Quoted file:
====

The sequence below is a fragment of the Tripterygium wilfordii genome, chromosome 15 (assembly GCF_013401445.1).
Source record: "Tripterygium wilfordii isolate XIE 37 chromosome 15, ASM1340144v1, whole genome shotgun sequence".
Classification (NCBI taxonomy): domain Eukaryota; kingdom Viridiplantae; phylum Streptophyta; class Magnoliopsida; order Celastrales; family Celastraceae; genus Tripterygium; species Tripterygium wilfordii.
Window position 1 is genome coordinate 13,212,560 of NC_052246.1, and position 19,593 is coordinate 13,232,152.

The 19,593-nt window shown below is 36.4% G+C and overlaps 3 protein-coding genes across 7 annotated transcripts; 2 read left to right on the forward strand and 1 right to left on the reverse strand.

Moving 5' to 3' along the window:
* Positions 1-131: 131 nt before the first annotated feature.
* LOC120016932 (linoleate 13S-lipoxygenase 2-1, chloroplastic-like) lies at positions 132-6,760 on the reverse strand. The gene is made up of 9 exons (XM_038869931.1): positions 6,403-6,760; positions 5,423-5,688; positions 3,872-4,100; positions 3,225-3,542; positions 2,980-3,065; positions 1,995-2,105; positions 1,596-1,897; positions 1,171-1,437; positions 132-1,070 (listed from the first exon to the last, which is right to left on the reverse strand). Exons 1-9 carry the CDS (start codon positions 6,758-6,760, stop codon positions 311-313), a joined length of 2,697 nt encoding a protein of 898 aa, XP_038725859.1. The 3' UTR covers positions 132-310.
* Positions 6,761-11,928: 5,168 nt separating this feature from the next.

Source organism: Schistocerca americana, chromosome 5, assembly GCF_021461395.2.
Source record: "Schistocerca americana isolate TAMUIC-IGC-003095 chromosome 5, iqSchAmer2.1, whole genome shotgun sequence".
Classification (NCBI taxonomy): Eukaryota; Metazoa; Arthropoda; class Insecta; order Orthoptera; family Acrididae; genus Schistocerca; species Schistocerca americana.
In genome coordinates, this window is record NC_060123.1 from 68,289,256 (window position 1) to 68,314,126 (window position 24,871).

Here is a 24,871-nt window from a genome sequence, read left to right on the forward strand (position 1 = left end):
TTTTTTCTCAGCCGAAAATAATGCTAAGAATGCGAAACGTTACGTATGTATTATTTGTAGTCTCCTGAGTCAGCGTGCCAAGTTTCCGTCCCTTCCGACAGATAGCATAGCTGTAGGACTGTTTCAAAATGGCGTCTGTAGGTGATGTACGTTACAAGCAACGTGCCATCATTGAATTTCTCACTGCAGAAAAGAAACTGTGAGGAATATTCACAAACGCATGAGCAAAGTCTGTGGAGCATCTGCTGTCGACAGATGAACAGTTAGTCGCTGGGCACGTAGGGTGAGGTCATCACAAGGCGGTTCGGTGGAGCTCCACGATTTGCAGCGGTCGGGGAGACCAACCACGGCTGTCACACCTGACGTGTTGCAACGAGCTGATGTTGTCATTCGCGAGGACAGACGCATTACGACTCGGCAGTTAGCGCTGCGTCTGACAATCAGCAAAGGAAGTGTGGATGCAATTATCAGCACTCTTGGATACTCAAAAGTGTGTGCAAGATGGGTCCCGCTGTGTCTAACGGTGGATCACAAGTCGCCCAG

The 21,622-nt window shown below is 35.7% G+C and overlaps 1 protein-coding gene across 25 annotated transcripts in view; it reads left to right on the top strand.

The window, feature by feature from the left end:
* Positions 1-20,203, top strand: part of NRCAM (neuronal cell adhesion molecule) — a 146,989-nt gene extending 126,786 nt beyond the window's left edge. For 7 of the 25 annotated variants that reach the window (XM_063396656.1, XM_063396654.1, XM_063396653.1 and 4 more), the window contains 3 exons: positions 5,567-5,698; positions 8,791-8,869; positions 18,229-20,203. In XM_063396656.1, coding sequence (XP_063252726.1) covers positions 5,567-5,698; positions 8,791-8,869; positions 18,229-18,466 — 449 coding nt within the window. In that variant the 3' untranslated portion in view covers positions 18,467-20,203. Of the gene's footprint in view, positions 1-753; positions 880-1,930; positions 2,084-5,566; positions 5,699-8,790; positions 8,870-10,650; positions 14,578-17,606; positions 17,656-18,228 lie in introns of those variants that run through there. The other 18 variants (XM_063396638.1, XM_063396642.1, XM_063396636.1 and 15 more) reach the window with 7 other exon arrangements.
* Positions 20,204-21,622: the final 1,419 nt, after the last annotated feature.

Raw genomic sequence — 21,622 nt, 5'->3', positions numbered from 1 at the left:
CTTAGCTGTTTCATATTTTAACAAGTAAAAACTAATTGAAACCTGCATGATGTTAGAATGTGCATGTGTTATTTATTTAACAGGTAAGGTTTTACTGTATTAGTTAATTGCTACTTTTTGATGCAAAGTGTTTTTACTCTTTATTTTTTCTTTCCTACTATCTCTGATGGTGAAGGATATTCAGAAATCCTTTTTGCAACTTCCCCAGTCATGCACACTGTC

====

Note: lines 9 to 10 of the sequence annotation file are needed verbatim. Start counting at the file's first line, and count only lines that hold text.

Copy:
* Positions 6,761-11,928: 5,168 nt separating this feature from the next.

Source organism: Schistocerca americana, chromosome 5, assembly GCF_021461395.2.